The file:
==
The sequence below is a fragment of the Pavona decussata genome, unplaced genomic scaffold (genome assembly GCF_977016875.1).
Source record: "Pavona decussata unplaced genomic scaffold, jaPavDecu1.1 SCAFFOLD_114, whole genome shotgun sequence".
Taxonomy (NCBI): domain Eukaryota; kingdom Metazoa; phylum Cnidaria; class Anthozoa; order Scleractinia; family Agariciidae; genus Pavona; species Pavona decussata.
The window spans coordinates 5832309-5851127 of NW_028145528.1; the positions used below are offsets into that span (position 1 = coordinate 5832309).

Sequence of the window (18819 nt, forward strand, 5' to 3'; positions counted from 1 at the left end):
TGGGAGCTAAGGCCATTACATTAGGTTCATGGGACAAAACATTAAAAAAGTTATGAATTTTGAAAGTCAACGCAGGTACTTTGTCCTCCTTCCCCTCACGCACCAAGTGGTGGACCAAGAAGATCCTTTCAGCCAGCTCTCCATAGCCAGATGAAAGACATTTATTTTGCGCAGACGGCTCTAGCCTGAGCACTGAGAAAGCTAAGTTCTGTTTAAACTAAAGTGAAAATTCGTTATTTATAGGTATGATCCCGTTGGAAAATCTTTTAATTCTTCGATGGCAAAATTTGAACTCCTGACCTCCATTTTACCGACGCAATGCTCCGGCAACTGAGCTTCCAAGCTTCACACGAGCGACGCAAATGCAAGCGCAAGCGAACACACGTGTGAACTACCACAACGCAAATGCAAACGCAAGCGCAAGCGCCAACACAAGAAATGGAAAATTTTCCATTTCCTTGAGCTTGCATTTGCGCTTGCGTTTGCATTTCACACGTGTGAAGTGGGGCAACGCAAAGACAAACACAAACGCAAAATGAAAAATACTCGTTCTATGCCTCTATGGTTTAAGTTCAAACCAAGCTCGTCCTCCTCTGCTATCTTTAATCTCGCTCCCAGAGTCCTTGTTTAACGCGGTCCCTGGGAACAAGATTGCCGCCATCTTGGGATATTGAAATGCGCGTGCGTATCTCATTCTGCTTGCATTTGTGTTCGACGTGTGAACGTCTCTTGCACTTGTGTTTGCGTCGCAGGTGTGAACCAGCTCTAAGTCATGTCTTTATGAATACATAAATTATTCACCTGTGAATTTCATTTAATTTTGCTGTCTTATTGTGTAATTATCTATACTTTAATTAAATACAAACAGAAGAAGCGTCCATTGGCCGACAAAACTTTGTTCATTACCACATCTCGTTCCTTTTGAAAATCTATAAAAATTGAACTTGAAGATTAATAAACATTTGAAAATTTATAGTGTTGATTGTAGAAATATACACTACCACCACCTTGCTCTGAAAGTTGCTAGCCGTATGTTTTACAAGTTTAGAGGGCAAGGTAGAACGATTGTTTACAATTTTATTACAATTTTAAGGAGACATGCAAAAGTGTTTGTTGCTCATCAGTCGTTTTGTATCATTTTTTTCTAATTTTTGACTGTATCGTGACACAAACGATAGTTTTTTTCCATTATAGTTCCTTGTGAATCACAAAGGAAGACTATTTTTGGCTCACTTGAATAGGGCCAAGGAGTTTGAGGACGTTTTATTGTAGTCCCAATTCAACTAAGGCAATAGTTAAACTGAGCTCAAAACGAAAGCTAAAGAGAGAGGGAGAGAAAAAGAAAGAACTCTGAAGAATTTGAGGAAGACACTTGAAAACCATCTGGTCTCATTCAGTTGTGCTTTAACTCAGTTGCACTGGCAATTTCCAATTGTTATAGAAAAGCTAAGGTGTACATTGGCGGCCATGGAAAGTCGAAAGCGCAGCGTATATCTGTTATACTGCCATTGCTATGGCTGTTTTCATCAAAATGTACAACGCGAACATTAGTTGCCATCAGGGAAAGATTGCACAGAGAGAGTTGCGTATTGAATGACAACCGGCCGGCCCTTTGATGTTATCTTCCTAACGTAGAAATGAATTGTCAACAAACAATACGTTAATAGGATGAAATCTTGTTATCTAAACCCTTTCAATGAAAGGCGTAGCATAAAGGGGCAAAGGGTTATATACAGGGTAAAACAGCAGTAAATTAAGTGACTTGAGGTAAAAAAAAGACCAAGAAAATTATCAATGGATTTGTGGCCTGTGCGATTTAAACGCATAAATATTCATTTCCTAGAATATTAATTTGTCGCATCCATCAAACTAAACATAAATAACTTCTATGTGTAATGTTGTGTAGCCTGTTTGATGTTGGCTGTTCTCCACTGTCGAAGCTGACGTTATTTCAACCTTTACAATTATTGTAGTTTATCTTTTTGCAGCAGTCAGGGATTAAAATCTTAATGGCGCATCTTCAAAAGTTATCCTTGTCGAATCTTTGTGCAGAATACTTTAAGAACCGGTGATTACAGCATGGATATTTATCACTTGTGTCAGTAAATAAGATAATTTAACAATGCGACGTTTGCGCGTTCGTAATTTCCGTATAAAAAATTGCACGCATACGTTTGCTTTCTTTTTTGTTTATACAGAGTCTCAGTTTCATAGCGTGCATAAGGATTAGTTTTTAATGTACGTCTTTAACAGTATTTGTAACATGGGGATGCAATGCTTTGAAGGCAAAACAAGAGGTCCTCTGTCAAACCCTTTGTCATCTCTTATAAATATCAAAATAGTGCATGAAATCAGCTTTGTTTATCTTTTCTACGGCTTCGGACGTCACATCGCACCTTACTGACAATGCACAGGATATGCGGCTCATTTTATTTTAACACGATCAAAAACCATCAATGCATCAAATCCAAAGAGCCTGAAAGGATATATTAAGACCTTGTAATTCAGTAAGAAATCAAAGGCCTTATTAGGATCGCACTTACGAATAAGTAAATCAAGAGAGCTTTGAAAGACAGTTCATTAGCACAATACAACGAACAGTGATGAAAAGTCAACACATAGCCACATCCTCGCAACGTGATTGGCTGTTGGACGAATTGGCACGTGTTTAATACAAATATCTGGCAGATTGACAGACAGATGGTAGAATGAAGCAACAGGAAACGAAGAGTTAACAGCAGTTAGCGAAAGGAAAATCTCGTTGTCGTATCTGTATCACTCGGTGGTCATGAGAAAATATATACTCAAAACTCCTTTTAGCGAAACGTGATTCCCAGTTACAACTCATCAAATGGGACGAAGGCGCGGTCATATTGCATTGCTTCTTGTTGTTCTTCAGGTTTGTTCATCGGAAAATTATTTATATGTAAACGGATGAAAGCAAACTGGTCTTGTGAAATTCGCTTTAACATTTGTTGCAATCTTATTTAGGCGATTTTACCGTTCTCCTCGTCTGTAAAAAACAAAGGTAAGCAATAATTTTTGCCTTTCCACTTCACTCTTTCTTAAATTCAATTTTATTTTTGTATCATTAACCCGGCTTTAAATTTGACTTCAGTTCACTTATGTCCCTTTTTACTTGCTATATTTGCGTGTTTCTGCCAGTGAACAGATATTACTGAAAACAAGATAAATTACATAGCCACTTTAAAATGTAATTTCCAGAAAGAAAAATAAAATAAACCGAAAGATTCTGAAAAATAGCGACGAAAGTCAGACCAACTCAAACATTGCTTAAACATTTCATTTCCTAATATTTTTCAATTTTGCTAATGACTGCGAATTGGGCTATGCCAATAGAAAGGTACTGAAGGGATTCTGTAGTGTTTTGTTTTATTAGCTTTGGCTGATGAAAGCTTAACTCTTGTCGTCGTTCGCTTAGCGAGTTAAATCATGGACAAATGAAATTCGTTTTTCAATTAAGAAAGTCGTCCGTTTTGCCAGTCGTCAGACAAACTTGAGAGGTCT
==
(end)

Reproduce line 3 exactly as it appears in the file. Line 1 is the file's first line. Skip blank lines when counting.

Taxonomy (NCBI): domain Eukaryota; kingdom Metazoa; phylum Cnidaria; class Anthozoa; order Scleractinia; family Agariciidae; genus Pavona; species Pavona decussata.